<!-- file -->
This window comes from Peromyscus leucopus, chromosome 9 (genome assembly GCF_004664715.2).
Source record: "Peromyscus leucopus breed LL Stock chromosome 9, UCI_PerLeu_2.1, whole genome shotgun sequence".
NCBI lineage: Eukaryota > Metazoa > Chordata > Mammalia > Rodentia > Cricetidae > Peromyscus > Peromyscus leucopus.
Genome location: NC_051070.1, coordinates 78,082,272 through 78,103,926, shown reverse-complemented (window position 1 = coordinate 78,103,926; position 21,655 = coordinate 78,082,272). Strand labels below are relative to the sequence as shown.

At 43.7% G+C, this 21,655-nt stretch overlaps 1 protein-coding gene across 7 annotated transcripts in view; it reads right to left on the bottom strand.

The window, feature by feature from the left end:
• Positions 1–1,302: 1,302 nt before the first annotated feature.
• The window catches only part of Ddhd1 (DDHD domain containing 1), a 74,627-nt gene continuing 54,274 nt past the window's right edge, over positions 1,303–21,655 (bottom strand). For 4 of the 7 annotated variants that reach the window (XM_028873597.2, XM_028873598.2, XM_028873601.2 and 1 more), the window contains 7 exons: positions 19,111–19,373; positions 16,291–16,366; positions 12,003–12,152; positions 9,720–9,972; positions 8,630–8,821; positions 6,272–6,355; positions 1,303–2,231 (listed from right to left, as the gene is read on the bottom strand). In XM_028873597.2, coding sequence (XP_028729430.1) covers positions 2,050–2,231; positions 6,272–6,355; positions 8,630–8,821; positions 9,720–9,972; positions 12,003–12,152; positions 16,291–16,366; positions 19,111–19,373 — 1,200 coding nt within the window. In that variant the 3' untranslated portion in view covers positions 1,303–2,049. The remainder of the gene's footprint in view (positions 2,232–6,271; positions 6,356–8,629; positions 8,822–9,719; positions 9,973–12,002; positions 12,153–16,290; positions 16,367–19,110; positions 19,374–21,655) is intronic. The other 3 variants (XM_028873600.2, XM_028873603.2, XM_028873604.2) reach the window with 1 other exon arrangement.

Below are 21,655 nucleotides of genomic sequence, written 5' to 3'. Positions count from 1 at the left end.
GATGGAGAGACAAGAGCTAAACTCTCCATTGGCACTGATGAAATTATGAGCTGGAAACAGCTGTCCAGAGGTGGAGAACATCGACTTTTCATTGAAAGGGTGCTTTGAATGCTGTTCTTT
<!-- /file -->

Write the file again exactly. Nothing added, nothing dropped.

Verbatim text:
This window comes from Peromyscus leucopus, chromosome 9 (genome assembly GCF_004664715.2).
Source record: "Peromyscus leucopus breed LL Stock chromosome 9, UCI_PerLeu_2.1, whole genome shotgun sequence".
NCBI lineage: Eukaryota > Metazoa > Chordata > Mammalia > Rodentia > Cricetidae > Peromyscus > Peromyscus leucopus.
Genome location: NC_051070.1, coordinates 78,082,272 through 78,103,926, shown reverse-complemented (window position 1 = coordinate 78,103,926; position 21,655 = coordinate 78,082,272). Strand labels below are relative to the sequence as shown.

At 43.7% G+C, this 21,655-nt stretch overlaps 1 protein-coding gene across 7 annotated transcripts in view; it reads right to left on the bottom strand.

The window, feature by feature from the left end:
• Positions 1–1,302: 1,302 nt before the first annotated feature.
• The window catches only part of Ddhd1 (DDHD domain containing 1), a 74,627-nt gene continuing 54,274 nt past the window's right edge, over positions 1,303–21,655 (bottom strand). For 4 of the 7 annotated variants that reach the window (XM_028873597.2, XM_028873598.2, XM_028873601.2 and 1 more), the window contains 7 exons: positions 19,111–19,373; positions 16,291–16,366; positions 12,003–12,152; positions 9,720–9,972; positions 8,630–8,821; positions 6,272–6,355; positions 1,303–2,231 (listed from right to left, as the gene is read on the bottom strand). In XM_028873597.2, coding sequence (XP_028729430.1) covers positions 2,050–2,231; positions 6,272–6,355; positions 8,630–8,821; positions 9,720–9,972; positions 12,003–12,152; positions 16,291–16,366; positions 19,111–19,373 — 1,200 coding nt within the window. In that variant the 3' untranslated portion in view covers positions 1,303–2,049. The remainder of the gene's footprint in view (positions 2,232–6,271; positions 6,356–8,629; positions 8,822–9,719; positions 9,973–12,002; positions 12,153–16,290; positions 16,367–19,110; positions 19,374–21,655) is intronic. The other 3 variants (XM_028873600.2, XM_028873603.2, XM_028873604.2) reach the window with 1 other exon arrangement.

Below are 21,655 nucleotides of genomic sequence, written 5' to 3'. Positions count from 1 at the left end.
GATGGAGAGACAAGAGCTAAACTCTCCATTGGCACTGATGAAATTATGAGCTGGAAACAGCTGTCCAGAGGTGGAGAACATCGACTTTTCATTGAAAGGGTGCTTTGAATGCTGTTCTTT